Hypothyroidism in children can be congenital or acquired. Thyroid hormone is essential for the development and functioning of the brain and body. Undiagnosed hypothyroidism can lead to significant problems with neurodevelopment and intellectual disability.
Congenital hypothyroidism is where the child is born with an underactive thyroid gland. This occurs in around 1 in 3000 newborns. It can be the result of an underdeveloped thyroid gland (dysgenesis) or a fully developed gland that does not produce enough hormone (dyshormonogenesis). Very rarely it can be the result of a problem with the pituitary or hypothalamus. This usually occurs without any other problems and the cause is not clear.
Congenital hypothyroidism is screened for on the newborn blood spot screening test. Where it is not picked up a birth, patients can present with:
- Prolonged neonatal jaundice
- Poor feeding
- Increased sleeping
- Reduced activity
- Slow growth and development
Acquired hypothyroidism is where a child or adolescent develops an underactive thyroid gland when previously it was functioning normally.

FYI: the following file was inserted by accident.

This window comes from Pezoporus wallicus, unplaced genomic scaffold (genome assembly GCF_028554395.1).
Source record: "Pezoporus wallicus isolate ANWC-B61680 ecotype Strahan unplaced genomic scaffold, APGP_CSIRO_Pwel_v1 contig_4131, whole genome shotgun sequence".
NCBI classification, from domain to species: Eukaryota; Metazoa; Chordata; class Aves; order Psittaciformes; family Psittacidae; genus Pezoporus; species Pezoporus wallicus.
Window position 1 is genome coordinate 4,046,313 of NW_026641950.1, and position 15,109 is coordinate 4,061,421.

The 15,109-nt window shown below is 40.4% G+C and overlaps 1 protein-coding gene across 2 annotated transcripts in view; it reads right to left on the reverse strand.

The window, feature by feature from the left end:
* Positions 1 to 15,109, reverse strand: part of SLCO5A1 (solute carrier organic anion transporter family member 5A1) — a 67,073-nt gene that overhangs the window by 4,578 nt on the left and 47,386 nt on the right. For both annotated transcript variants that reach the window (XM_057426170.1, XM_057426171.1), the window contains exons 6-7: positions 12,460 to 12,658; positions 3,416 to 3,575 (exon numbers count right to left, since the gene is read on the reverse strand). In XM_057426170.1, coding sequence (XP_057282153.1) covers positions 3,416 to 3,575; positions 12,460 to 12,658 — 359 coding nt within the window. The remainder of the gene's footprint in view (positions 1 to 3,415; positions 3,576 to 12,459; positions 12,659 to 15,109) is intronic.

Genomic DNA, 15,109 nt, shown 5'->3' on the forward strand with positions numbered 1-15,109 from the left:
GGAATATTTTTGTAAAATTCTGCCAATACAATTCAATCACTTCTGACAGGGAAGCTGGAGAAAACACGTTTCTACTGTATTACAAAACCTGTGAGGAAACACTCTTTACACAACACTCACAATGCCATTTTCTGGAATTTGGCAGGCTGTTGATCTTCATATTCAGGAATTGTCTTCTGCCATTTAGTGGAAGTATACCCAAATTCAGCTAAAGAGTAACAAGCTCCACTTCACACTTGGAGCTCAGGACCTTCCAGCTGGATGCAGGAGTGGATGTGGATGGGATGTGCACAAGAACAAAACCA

The most common cause of acquired hypothyroidism is autoimmune thyroiditis, also known as Hashimoto’s thyroiditis. This causes autoimmune inflammation of the thyroid gland and subsequent under activity of the gland. It is associated with antithyroid peroxidase (anti-TPO) antibodies and antithyroglobulin antibodies. There is an association with other autoimmune conditions, particularly type 1 diabetes and coeliac disease.
This can lead to symptoms of:
- Fatigue and low energy
- Poor growth
- Weight gain
- Poor school performance
- Dry skin and hair loss
Children will be managed and followed up by a paediatric endocrinologist. Investigations include full thyroid function blood tests (TSH, T3 and T4), thyroid ultrasound and thyroid antibodies.
Levothyroxine orally once a day is used to replace the normal thyroid hormones. Doses are titrated based on thyroid function tests and symptoms.
Last updated January 2020